Right now the lay leadership committee and I are looking for people with a spine to be the spine of our congregation. We need to replace a church council chair, a trustee chair, a PPR chair, among others, who have heard “job well done my good and faithful servant.”

The church must have people who are willing to listen, through prayer and discernment, to the will of God, and then delegate that will out among the people of our congregation—much like a spine carries the will of the mind to the muscles and hands and feet. If our congregation doesn’t have a spine, we will be like that “spineless” person who has no courage or direction.

But I’m not saying this to chastise us, I’m saying this to celebrate the necessity and the function of those of you who have taken on these roles in the past and who are prayerfully considering these roles in the future. Because of you, we are a body of Christ with a spine.

As necessary as the spine are the muscles which take the assignments and the direction of the spine and move the body in the appropriate direction. But what else are your roles in the mystical body? There must be strong bonds between the muscles. We’ve all seen and perhaps experienced, I know of one case at least, a football player end their season with a torn muscle or ligament.

When fractures occur between the people in the congregation, our functioning as a body of Christ becomes hampered by that injury.

We are slowed down, we are impaired—by the fractures that occur in our relationships, especially our relationships with one another in our local congregation—but we can speak of this fracture in a larger church sense too.

The fractures of differing worldviews, different values, can hamper the body of Christ in the same way a torn ligament will restrain a football player. Our opponent has an advantage when the Body of Christ is torn and consumed by its own squabbles and differences.

And what happens to muscles when they are being used and active? They grow—I think this is something we can expect from this body of Christ when we are carrying out the work of Christ. We can and will grow larger, and muscle mass will be added to this Body of Christ.

As well as growing in size, we also grow in depth as disciples. Our spirits, like muscles, become more toned and attractive, as long as we are remaining active and alert to the will of our head—Jesus Christ.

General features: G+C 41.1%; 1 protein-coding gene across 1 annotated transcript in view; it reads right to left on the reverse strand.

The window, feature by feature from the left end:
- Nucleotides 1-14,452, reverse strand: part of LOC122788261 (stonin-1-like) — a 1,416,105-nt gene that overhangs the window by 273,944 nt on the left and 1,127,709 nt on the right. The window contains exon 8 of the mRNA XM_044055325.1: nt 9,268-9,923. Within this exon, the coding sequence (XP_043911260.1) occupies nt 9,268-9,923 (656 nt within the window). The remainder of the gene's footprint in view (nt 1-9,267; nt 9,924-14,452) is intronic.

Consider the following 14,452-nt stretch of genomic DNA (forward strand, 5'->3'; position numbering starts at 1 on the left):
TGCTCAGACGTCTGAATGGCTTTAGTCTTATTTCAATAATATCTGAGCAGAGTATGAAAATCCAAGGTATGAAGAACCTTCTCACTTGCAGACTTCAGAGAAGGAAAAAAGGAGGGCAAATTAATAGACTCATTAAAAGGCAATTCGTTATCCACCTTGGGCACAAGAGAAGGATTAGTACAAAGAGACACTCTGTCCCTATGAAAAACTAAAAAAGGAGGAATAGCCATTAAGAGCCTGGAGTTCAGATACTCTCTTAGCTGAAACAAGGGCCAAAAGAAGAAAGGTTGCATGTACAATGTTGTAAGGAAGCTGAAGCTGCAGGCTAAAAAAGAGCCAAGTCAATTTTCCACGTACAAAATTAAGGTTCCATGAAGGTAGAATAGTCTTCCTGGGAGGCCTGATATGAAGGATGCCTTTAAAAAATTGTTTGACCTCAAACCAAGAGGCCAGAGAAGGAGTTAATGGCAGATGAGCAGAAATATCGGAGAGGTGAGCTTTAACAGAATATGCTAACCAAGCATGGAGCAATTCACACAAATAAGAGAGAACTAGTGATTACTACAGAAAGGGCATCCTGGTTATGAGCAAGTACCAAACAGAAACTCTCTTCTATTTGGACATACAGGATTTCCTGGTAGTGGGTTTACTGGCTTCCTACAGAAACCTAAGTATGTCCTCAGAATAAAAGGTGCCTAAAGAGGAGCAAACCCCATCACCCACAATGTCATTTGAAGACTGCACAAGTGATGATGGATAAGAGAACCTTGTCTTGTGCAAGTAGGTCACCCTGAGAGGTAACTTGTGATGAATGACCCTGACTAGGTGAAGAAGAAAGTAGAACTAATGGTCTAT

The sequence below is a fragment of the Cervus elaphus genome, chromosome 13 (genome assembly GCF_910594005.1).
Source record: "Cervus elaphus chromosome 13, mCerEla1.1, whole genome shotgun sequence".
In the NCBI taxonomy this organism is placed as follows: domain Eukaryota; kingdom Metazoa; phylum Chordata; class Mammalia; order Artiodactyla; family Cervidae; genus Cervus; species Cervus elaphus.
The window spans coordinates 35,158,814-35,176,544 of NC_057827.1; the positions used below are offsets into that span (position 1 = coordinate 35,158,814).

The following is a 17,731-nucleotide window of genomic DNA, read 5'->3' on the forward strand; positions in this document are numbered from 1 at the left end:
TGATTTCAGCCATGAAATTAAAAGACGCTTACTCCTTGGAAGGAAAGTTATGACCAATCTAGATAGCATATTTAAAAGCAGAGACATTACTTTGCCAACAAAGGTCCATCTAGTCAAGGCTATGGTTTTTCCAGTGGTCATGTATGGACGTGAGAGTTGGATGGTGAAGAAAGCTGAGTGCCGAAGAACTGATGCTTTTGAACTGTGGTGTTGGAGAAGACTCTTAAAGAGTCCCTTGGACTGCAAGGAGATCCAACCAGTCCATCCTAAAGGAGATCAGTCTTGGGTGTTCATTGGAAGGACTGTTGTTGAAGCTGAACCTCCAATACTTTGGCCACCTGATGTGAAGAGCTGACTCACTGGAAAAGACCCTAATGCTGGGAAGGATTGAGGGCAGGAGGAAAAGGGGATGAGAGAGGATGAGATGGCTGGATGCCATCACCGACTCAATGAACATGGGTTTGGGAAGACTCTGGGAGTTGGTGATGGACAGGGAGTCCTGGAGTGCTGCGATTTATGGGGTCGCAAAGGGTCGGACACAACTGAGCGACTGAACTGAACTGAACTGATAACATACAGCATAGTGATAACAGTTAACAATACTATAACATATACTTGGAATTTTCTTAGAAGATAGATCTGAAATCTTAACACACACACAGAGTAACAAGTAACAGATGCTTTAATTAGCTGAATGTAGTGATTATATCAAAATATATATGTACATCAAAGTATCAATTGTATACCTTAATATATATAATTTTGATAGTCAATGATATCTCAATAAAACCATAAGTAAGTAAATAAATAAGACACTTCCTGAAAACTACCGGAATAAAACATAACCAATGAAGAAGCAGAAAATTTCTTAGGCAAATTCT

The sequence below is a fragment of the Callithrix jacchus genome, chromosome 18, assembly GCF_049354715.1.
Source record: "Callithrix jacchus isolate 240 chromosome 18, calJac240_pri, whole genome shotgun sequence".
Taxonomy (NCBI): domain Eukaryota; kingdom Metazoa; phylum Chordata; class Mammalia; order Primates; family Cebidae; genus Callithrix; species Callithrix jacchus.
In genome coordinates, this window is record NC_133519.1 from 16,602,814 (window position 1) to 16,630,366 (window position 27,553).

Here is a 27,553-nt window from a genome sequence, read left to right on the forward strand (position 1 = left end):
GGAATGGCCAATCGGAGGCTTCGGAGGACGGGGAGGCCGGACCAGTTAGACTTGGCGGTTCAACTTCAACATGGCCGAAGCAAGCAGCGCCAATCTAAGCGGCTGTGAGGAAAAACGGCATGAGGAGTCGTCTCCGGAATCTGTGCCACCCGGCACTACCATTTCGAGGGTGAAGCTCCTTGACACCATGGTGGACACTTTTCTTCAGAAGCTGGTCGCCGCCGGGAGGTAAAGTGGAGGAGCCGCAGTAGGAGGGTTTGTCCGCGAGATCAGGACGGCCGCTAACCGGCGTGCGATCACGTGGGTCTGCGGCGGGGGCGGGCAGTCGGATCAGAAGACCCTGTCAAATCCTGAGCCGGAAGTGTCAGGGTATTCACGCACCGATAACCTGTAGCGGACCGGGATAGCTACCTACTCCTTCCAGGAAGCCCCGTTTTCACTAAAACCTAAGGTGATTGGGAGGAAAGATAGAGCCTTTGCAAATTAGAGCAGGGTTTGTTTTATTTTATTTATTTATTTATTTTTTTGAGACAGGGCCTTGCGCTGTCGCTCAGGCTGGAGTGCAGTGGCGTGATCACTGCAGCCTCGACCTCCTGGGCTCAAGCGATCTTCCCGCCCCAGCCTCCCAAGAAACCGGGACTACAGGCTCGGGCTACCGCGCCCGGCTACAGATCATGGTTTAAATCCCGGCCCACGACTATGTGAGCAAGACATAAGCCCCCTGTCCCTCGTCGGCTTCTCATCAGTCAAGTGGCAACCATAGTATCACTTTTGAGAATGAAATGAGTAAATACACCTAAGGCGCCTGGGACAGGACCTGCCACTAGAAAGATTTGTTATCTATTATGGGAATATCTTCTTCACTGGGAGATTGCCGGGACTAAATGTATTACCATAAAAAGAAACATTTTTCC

The hard truth is that growth can be painful. We have all felt that soreness of the muscles after working out. A group of people must confront issues and conflict and disagreement when new people join a community and perhaps renew debates that have supposedly been settled.

When our growth is a deepening growth in our spiritual lives, there are likewise inner confrontations and issues that do come up. Spiritual growth incorporates those confrontations and issues.

Not all disagreement or conflict in the body is bad, muscles grow because new there is stress to the existing muscle.

The danger of being sedentary holds the same danger for the Mystical Body of Christ as it does for our physical bodies. We grow weak—unable to carry out the desire of the Christ/Mind. Chances are, we also grow fat, and the fat has a good chance of killing us. What does it look like when a congregation is sedentary? The congregation is most likely myopic and inwardly focused. The congregation cares little for what goes on in the world and community around it. The congregation becomes single-minded and risk averse. We pray that the Spirit stays with us and we continue to resist the pull of Spiritual Couch Potatoism!

That’s the purpose of this Vision Plan that you will be asked to support this month. We stay vigorously aware of why we do the things we do as a congregation, and we hatch new ideas for ministry and relating to our community. We are alert for the signals from our head—and we embody those signals to carry the Body where it needs to go.